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27th July 2014 - Sunday Morning - Revd. Preb Maureen Hobbs

Sermon for Proper 12 - Trinity 6
1 Kings 3. 5-12
Matthew 13. 31-33, 44-52

How many people here today are good at de-cluttering?

I wish I were.... I am hopeless! Very good at acquiring 'stuff' and very bad at getting rid of it... partly because I can always hear somewhere in the back of my mind my grandmother's voice and my mother's - "are you sure, you won't want that some time??? Waste not want not!" So I end up in danger of being paralysed by my possessions... Just as well they give Vicars fairly large houses - or maybe not? If I had less rooms to fill with junk, maybe I would be better at getting shot of it?

In today's Gospel reading with its succession of snapshots of what the Kingdom of heaven is 'like', i can imagine Jesus trying out one image after another and then almost discarding them as he sees the faces in front of him and realises that they are grasping very little of what he tries to tell them.

"Have you understood all this?" he asks the disciples who all dutifully answer "Yes" - and you can see them all nodding away - and understanding really nothing.

Well when we look around the world it is hard to see the kingdom of heaven anywhere isn't it? Even though we know - from last week's gospel - that we have to allow the weed and the wheat to grow up together. .. Looking at the dreadful scenes in Gaza and Israel, or in Mosul in Iraq - where a Christian community nearly 2000 years old has been all but wiped out this week, or when you see the sad lines of those plain wooden coffins coming off the military planes coming from the Ukraine? Any one of those terrible stories is enough to make us shake our heads and say "No, we do not understand." We do not understand how fellow human beings - who are just like us in so many ways, can fall so short of the pattern that God has set for us, and cause so much suffering in the world.

Teachers must become learners. Jesus' comments are infuriatingly cryptic at times, but what he seems to be saying to us is this - When a teacher of the law has become a learner in the kingdom of heaven, he is like a householder who can produce from his store, things both new and old.

So teachers must become learners too - but the good news (especially for those of us who stand up here week by week (!) is that such a transition, a change, is possible. That is good news for the clergy; Popes and precentors and prebendaries; archdeacons and archbishops; canons and curates; bishops, priests and deacons.... not to mention the Readers too - all can become disciples (one who learns). It is never too late. But conversion of our lives is not like the conversion of your spare room into a useful sewing or hobby room. It is not a once-for-all event. Becoming a disciple is much like becoming a child or child-like. It is a process not a destination. So we have a constant process of de-cluttering our minds of all the paraphernalia with which religion clutters up the way of Jesus.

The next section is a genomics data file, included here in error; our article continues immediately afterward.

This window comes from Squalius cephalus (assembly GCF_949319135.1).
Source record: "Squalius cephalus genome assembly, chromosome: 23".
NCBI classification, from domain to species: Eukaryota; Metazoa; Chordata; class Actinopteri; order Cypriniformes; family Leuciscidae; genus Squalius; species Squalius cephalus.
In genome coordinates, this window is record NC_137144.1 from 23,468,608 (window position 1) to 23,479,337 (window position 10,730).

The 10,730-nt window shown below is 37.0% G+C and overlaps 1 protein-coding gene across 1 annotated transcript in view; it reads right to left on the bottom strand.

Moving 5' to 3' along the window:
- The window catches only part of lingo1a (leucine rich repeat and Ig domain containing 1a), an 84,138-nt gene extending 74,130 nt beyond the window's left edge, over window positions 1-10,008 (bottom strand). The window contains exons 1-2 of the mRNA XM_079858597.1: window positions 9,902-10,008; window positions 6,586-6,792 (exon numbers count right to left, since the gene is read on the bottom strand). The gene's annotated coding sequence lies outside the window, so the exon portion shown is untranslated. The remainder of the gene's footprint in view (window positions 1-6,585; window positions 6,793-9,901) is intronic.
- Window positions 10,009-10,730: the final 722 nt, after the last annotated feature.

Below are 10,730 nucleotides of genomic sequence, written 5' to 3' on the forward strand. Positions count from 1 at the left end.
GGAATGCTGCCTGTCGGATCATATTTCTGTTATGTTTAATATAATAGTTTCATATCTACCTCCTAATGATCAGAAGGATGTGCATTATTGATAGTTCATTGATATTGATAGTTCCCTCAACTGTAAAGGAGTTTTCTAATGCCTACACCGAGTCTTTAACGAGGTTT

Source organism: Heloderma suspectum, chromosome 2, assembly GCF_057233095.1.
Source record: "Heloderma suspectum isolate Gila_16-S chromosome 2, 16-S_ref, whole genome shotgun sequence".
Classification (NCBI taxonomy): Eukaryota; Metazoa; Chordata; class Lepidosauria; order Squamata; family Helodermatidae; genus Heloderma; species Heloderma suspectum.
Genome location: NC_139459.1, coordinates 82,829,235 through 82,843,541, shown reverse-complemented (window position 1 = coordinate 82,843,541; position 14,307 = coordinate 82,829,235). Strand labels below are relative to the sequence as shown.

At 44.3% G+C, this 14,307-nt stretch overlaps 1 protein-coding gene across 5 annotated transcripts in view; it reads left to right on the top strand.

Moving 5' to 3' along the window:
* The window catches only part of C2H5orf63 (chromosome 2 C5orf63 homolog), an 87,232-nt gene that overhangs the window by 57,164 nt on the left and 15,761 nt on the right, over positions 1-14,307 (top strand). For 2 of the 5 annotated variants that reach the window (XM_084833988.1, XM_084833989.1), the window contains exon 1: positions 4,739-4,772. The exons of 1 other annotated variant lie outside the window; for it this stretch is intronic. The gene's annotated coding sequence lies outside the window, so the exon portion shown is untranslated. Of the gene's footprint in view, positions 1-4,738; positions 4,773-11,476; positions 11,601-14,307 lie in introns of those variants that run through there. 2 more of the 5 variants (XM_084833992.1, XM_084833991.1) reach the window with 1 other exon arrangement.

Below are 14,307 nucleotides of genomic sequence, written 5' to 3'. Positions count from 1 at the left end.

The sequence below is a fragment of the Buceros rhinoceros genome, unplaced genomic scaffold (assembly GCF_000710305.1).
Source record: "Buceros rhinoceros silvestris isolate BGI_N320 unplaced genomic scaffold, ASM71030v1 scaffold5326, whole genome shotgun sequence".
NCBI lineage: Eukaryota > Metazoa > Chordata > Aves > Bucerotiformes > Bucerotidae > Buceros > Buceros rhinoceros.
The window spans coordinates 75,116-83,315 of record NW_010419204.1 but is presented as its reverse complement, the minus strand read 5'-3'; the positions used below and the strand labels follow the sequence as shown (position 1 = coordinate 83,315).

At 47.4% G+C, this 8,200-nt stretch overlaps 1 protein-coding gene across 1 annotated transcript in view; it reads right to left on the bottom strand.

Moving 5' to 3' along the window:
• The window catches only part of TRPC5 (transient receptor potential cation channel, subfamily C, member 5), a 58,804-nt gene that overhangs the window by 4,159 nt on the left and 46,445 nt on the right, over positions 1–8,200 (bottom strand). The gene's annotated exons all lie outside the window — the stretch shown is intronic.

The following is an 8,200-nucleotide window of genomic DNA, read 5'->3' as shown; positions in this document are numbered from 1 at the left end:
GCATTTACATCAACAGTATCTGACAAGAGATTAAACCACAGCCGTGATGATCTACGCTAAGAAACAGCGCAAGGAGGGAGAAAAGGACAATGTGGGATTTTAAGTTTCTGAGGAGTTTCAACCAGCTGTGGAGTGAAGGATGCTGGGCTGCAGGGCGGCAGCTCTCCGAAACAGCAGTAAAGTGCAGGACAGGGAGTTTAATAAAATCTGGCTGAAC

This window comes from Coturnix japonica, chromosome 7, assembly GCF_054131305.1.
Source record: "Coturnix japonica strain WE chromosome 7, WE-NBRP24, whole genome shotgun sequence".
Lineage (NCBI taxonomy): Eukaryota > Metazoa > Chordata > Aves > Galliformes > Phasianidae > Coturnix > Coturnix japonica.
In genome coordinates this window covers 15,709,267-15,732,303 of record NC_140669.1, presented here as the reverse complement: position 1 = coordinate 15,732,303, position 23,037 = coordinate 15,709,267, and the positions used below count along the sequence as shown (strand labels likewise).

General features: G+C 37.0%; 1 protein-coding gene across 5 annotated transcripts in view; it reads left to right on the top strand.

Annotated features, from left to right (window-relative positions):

When people tell me they have no time for organised religion - I am often sympathetic... because I long for people not to follow an institution, but to find and follow Jesus.

But you can go too far the other way - throw out all tradition and you lose something very precious that roots and grounds our faith and helps us to understand that we stand in the traditions of our forefathers and mothers. And that Christian Faith is worth remembering and celebrating - why else would we have an act of remembrance at the heart of our worship?

That is what we have to offer if we listen properly to today's lessons. The disciple is like the householder in whose home both the old and the new are valued. Therein lies the wisdom that Solomon was seeking - that Jesus tried to pass on to his companions.

This is the wisdom that we seek to bring to a broken and battered world out there. We come here to be fed at God's table; to be reminded of the values and principles that motivate and inspire us; to take God's peace out to a war-torn and grieving people. That in truth we need to be committed exclusively neither to the old nor the new, but to the One who transcends both.

So, with Syndey Carter the hymnwriter, we pray,
You are older than the world can be,
You are younger than the life in me;
Ever old and ever new,
Keep me travelling along with you......